I never realized how rich my funeral experiences were, until I attended a funeral with my adult friends. For many of them it was the first time they attended a funeral. They did not have a clue about expected behavior. For example, they mentioned their plans to leave immediately after the memorial service. I told them there would be a lunch after the cemetery and that was a very important time to be with our grieving friends. They stayed and were glad they did. Remember the “hidden curriculum” when setting up a Social Story or visual schedule. There are expected ways to behave with each activity, and each serves a purpose. Most elements of funeral or memorial rituals are designed to meet our psychological needs.
Create a Visual Schedule
A well-designed schedule will have meaning to your child with choices and preferences specific to them. A child may need prompting and feedback to establish or reestablish the schedule after a death occurs.
Problem behaviors increase due to unpredictability in the daily routine. In the death of a significant person with family and funeral rituals, unpredictable routines are expected and monumental. In one study, when a random schedule was made more predictable with a picture schedule, problem behavior was eliminated.
Try this method used in the study: A photo book with pockets was used to introduce tokens to establish the schedule. The tokens reinforced successful completion of a task or activity. Tokens would be saved, with a set number to be used in exchange for a desired item. Eventually the tokens may be faded out. An individual schedule may provide structure and help in resolution. For bereaved children with autism, positive reinforcement with tokens may help in adapting behavior and reducing problem behavior.
Addressing Sleep Issues by Mark V. Durand
Sleep disorders are common for bereaved children. Sleep difficulties may be, in part, the result of associating sleep with death. Sleep terrors occur in children with autism; it is sudden arousal from sleep with crying, screaming and intense fear.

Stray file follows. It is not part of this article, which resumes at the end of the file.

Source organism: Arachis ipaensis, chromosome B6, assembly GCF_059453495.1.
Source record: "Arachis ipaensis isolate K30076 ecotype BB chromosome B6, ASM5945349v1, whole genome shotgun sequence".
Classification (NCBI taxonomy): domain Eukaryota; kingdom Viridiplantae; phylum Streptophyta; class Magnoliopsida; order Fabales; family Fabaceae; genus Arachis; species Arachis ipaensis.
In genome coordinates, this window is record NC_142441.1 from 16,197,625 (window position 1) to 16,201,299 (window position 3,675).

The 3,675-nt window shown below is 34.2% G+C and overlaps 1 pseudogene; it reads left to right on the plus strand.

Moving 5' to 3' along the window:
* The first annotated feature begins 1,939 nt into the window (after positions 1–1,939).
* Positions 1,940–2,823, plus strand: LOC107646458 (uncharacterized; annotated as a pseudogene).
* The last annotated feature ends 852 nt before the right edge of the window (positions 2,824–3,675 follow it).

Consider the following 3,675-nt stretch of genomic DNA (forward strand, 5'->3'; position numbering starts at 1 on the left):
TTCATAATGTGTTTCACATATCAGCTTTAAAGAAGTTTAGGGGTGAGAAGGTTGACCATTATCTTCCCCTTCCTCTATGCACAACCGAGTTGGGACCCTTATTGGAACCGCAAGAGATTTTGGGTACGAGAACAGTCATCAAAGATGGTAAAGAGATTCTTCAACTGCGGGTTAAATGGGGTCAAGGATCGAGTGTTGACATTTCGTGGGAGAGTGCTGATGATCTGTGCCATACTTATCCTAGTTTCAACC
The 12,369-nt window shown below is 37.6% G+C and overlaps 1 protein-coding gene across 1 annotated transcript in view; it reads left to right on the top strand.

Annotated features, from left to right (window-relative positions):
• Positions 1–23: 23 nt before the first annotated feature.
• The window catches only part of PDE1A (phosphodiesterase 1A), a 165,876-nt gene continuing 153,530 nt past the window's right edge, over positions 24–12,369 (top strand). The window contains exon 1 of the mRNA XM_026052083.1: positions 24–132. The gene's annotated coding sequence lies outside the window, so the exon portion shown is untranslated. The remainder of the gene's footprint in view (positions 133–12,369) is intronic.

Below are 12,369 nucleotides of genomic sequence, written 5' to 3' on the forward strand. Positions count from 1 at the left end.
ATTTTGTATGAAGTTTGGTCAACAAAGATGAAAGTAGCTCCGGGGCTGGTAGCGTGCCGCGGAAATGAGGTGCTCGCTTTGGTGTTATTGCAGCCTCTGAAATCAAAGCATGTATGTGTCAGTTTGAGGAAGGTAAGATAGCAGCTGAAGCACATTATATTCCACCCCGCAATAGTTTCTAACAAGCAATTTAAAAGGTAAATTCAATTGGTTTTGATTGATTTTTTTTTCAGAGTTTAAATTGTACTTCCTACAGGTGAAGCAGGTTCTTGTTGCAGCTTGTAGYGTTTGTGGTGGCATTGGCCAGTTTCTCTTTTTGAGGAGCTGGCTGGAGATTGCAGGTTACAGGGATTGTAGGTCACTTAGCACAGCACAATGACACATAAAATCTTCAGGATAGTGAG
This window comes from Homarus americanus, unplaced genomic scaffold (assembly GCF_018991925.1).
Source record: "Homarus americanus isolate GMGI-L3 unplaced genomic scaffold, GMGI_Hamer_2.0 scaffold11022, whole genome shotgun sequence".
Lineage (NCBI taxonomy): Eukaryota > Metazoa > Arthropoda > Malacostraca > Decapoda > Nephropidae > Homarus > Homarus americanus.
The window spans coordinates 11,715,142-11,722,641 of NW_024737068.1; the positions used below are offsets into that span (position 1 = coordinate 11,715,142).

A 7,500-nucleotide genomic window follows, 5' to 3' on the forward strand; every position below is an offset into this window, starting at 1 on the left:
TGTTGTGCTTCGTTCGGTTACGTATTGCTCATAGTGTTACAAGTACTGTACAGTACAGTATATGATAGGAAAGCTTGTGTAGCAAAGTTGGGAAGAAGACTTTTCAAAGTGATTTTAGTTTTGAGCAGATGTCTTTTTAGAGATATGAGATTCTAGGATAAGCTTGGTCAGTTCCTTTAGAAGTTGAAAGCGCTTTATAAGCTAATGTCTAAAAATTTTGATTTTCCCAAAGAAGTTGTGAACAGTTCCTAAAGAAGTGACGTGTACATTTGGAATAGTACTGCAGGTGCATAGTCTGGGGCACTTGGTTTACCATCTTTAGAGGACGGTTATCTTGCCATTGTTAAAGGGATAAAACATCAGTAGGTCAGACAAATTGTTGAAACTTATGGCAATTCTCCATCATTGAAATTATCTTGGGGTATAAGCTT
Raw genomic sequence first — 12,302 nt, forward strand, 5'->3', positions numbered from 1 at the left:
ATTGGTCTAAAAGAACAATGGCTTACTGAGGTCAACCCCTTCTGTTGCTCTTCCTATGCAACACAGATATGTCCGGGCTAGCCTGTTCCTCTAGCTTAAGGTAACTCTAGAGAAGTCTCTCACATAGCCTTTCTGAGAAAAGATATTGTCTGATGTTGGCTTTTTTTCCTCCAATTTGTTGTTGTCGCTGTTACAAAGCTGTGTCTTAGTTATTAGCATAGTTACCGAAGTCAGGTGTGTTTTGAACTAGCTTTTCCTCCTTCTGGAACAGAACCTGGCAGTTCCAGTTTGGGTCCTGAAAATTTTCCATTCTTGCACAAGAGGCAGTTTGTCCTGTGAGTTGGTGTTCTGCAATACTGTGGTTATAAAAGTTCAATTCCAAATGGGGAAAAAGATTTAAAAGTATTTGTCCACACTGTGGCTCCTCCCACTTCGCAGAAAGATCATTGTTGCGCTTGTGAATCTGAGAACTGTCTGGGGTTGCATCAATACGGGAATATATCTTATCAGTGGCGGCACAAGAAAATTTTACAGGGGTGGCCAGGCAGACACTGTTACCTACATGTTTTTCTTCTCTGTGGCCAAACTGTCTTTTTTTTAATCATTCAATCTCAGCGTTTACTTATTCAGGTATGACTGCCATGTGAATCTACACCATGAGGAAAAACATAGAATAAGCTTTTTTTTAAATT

In this study, parents were trained in intervention techniques and data collection. Parents recorded bedtime, how long it took the child to fall asleep, onset and duration of sleep terrors, waking time, nap time and duration on sleep charts. Behavior logs were kept for bedtime and sleep terror episodes. Once the baseline data was established, parents began the intervention.
Parents woke the children thirty minutes prior to data-based sleep terror times with a light touch, until eyes were open, then they were allowed to go back to sleep. This was repeated every night until the child went seven nights in a row without an episode. Once achieved, parents were to skip one night and continue with awakenings the other six nights. One additional night a week could be dropped if no sleep terrors occurred. If sleep terrors did occur, parents were instructed to return to the original scheduled awakenings of seven nights per week. In explaining the intervention to the parents, Durand used a computer analogy. Sleep terrors occur during deep sleep, waking the child prior to a sleep terror allows them to “reboot” their deep sleep. Scheduled awakenings should be gradually decreased over time. In this study many parents resumed their normal nighttime routines as soon as the sleep terrors subsided.